The case traces the journey of an Indian pharmaceutical firm, Glenmark Pharmaceuticals, which had traditionally focused on generic drugs, into the area of discovery research. After India entered the global product patent system with the signing of the WTO TRIPs agreement in 1994, a number of Indian companies sought to move into discovery research. Glenmark invested heavily in developing its capabilities to undertake high-risk pharmaceutical research, and within three years, developed several promising molecules. The company signed out-licensing agreements for the molecules with international companies two agreements with U.S.-based Eli Lilly and Company and one each with U.S.-based Forest Laboratories and Germany-based Merck KGaA. The case takes students back to 2008, one of the most critical periods in the company's evolution. Three of Glenmark's four drug development projects have failed and the fourth is showing signs of failure. The company's stock price has plummeted and the management is under pressure from financial analysts to drop discovery research and focus on what they had always done best generics. The case puts participants in the chair of Glenmark's CEO Glenn Saldanha, who must, amid the building pressure and resource constraints on the company, develop a future plan of action for its R&D. To be or not to be the innovation company? That is the question before Saldanha, and the class.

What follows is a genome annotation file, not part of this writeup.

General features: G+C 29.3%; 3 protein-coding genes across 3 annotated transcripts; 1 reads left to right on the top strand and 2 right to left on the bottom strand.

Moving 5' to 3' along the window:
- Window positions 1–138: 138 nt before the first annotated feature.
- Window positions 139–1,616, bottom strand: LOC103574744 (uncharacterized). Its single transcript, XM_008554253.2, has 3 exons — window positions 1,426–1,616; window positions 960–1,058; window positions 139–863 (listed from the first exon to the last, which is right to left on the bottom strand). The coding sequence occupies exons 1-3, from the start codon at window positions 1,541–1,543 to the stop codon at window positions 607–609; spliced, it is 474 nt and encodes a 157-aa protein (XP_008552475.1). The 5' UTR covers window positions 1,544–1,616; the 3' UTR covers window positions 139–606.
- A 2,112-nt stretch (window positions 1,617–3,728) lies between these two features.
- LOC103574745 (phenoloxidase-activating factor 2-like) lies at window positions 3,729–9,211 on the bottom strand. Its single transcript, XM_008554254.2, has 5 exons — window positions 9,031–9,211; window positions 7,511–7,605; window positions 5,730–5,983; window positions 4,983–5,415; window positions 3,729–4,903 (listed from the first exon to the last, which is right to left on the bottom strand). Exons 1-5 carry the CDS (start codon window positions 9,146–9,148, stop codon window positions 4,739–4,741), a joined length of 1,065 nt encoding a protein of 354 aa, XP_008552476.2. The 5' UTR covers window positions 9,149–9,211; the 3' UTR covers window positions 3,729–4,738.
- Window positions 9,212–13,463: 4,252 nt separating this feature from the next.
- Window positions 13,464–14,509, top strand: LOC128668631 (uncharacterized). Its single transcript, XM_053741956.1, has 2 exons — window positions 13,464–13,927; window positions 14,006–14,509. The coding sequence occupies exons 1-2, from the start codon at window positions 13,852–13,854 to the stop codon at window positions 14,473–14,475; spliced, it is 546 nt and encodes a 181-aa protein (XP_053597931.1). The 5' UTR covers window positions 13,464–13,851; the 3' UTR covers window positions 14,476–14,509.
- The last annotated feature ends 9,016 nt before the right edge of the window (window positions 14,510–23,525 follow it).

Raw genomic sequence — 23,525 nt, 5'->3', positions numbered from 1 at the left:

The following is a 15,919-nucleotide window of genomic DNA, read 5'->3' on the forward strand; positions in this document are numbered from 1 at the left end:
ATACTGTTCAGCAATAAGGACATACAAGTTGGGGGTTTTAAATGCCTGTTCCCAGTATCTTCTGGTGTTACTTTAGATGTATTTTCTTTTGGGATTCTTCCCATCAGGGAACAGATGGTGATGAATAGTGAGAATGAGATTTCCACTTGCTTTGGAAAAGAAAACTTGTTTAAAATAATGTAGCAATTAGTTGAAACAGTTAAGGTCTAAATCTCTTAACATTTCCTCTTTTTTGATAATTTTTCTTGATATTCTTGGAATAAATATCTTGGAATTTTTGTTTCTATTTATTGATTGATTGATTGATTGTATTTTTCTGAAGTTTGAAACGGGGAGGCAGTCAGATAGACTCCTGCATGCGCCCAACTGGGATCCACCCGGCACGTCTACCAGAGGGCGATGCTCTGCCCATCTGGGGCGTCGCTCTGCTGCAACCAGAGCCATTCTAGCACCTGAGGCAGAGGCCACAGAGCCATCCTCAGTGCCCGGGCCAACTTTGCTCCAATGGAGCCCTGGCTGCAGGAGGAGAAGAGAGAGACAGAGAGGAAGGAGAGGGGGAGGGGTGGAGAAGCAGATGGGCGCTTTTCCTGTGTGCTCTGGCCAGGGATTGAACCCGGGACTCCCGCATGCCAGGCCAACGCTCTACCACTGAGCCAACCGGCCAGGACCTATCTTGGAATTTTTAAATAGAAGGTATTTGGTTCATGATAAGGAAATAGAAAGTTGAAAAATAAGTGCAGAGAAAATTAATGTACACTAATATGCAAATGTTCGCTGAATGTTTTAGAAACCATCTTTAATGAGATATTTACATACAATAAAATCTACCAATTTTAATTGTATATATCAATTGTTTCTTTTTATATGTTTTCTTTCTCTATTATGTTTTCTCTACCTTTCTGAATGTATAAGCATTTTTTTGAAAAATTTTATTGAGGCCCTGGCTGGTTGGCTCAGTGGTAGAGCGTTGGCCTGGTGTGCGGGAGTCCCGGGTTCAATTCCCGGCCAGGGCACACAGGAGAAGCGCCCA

The case deals with the issue of developing dynamic capabilities, particularly new competencies which are complex and risky. The key learning objectives of the case are: *To develop a framework for a technology (R&D) strategy under resource constraints within firm and from the institutional environment. *How firms develop dynamic capabilities as they shift their innovation frontiers. *To understand the critical role of leadership in creating a failure-tolerant culture conducive to innovation.